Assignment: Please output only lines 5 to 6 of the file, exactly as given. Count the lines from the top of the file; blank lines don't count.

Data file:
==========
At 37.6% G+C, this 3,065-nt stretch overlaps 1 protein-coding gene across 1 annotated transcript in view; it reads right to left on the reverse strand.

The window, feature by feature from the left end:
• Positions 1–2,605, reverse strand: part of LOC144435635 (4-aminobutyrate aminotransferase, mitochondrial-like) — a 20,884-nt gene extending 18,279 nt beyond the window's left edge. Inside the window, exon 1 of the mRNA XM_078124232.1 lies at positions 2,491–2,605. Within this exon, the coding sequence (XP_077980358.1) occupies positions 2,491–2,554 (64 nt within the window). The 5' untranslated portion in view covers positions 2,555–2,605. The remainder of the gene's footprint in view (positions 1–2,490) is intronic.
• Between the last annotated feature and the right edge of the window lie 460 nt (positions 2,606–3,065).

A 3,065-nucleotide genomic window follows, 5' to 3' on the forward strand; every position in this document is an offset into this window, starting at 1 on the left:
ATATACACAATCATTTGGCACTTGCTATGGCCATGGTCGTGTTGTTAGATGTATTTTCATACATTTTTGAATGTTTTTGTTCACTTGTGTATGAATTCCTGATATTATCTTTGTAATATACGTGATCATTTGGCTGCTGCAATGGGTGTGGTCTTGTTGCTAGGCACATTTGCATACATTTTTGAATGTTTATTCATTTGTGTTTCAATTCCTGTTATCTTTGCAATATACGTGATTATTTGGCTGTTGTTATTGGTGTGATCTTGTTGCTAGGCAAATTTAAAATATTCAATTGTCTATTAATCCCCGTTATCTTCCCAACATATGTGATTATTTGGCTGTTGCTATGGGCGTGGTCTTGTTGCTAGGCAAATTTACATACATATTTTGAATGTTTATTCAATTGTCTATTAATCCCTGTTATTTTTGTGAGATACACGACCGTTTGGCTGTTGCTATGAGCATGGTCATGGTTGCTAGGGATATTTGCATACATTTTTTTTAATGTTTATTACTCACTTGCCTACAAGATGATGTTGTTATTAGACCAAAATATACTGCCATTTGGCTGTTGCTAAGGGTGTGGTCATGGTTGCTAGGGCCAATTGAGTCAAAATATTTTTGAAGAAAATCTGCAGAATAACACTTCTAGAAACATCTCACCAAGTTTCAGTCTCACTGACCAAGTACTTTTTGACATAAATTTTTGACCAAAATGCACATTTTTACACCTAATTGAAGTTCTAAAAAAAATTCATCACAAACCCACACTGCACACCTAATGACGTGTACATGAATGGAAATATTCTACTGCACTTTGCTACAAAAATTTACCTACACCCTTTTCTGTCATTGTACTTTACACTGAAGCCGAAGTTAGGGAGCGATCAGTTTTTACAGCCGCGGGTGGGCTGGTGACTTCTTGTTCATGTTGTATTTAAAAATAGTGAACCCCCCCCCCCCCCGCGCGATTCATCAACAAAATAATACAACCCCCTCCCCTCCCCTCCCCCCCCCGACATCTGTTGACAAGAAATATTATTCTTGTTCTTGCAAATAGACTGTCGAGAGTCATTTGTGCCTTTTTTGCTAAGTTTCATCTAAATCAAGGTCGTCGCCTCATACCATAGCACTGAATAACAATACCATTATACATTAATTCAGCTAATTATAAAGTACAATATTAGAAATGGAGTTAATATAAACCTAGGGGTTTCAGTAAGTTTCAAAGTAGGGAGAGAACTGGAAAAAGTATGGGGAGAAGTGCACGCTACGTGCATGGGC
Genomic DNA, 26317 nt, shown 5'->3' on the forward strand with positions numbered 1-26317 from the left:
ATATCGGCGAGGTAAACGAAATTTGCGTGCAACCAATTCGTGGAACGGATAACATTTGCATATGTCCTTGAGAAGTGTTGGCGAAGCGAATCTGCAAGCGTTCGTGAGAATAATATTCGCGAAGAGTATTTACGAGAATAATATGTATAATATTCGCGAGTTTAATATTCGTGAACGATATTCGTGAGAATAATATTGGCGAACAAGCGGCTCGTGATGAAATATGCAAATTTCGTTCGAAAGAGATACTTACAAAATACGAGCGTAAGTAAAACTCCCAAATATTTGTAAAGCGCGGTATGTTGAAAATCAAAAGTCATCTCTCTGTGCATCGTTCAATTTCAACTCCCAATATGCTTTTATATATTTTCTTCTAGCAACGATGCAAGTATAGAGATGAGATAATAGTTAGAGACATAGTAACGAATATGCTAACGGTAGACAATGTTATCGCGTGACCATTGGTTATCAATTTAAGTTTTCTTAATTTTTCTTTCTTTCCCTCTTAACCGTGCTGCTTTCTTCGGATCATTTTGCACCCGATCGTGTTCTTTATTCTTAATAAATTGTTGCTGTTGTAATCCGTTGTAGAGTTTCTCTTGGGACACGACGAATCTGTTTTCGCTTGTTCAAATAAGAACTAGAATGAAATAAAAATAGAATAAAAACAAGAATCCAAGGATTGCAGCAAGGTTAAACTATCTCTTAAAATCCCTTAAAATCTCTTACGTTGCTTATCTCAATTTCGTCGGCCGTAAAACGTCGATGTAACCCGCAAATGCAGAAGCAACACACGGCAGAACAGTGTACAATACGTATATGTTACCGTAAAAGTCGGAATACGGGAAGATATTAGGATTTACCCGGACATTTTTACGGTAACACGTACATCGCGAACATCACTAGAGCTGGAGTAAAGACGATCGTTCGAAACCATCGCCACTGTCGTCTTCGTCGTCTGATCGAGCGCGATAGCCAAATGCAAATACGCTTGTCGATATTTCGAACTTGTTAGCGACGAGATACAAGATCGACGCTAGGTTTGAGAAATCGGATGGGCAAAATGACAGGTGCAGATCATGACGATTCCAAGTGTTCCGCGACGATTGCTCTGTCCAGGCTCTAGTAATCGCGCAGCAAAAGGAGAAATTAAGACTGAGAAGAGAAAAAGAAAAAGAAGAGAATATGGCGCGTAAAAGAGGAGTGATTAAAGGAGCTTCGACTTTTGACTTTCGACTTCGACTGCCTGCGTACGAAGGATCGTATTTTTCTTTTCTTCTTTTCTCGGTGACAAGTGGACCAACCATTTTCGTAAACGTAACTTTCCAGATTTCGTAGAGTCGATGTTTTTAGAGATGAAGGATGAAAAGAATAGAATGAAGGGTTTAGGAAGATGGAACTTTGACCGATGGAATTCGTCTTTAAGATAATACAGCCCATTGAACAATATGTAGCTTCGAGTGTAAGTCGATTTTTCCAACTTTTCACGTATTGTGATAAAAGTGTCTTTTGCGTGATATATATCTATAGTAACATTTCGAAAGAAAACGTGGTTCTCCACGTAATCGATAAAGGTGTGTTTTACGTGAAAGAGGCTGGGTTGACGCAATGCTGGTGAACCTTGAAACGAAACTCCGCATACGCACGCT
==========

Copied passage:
A 3,065-nucleotide genomic window follows, 5' to 3' on the forward strand; every position in this document is an offset into this window, starting at 1 on the left:
ATATACACAATCATTTGGCACTTGCTATGGCCATGGTCGTGTTGTTAGATGTATTTTCATACATTTTTGAATGTTTTTGTTCACTTGTGTATGAATTCCTGATATTATCTTTGTAATATACGTGATCATTTGGCTGCTGCAATGGGTGTGGTCTTGTTGCTAGGCACATTTGCATACATTTTTGAATGTTTATTCATTTGTGTTTCAATTCCTGTTATCTTTGCAATATACGTGATTATTTGGCTGTTGTTATTGGTGTGATCTTGTTGCTAGGCAAATTTAAAATATTCAATTGTCTATTAATCCCCGTTATCTTCCCAACATATGTGATTATTTGGCTGTTGCTATGGGCGTGGTCTTGTTGCTAGGCAAATTTACATACATATTTTGAATGTTTATTCAATTGTCTATTAATCCCTGTTATTTTTGTGAGATACACGACCGTTTGGCTGTTGCTATGAGCATGGTCATGGTTGCTAGGGATATTTGCATACATTTTTTTTAATGTTTATTACTCACTTGCCTACAAGATGATGTTGTTATTAGACCAAAATATACTGCCATTTGGCTGTTGCTAAGGGTGTGGTCATGGTTGCTAGGGCCAATTGAGTCAAAATATTTTTGAAGAAAATCTGCAGAATAACACTTCTAGAAACATCTCACCAAGTTTCAGTCTCACTGACCAAGTACTTTTTGACATAAATTTTTGACCAAAATGCACATTTTTACACCTAATTGAAGTTCTAAAAAAAATTCATCACAAACCCACACTGCACACCTAATGACGTGTACATGAATGGAAATATTCTACTGCACTTTGCTACAAAAATTTACCTACACCCTTTTCTGTCATTGTACTTTACACTGAAGCCGAAGTTAGGGAGCGATCAGTTTTTACAGCCGCGGGTGGGCTGGTGACTTCTTGTTCATGTTGTATTTAAAAATAGTGAACCCCCCCCCCCCCCGCGCGATTCATCAACAAAATAATACAACCCCCTCCCCTCCCCTCCCCCCCCCGACATCTGTTGACAAGAAATATTATTCTTGTTCTTGCAAATAGACTGTCGAGAGTCATTTGTGCCTTTTTTGCTAAGTTTCATCTAAATCAAGGTCGTCGCCTCATACCATAGCACTGAATAACAATACCATTATACATTAATTCAGCTAATTATAAAGTACAATATTAGAAATGGAGTTAATATAAACCTAGGGGTTTCAGTAAGTTTCAAAGTAGGGAGAGAACTGGAAAAAGTATGGGGAGAAGTGCACGCTACGTGCATGGGC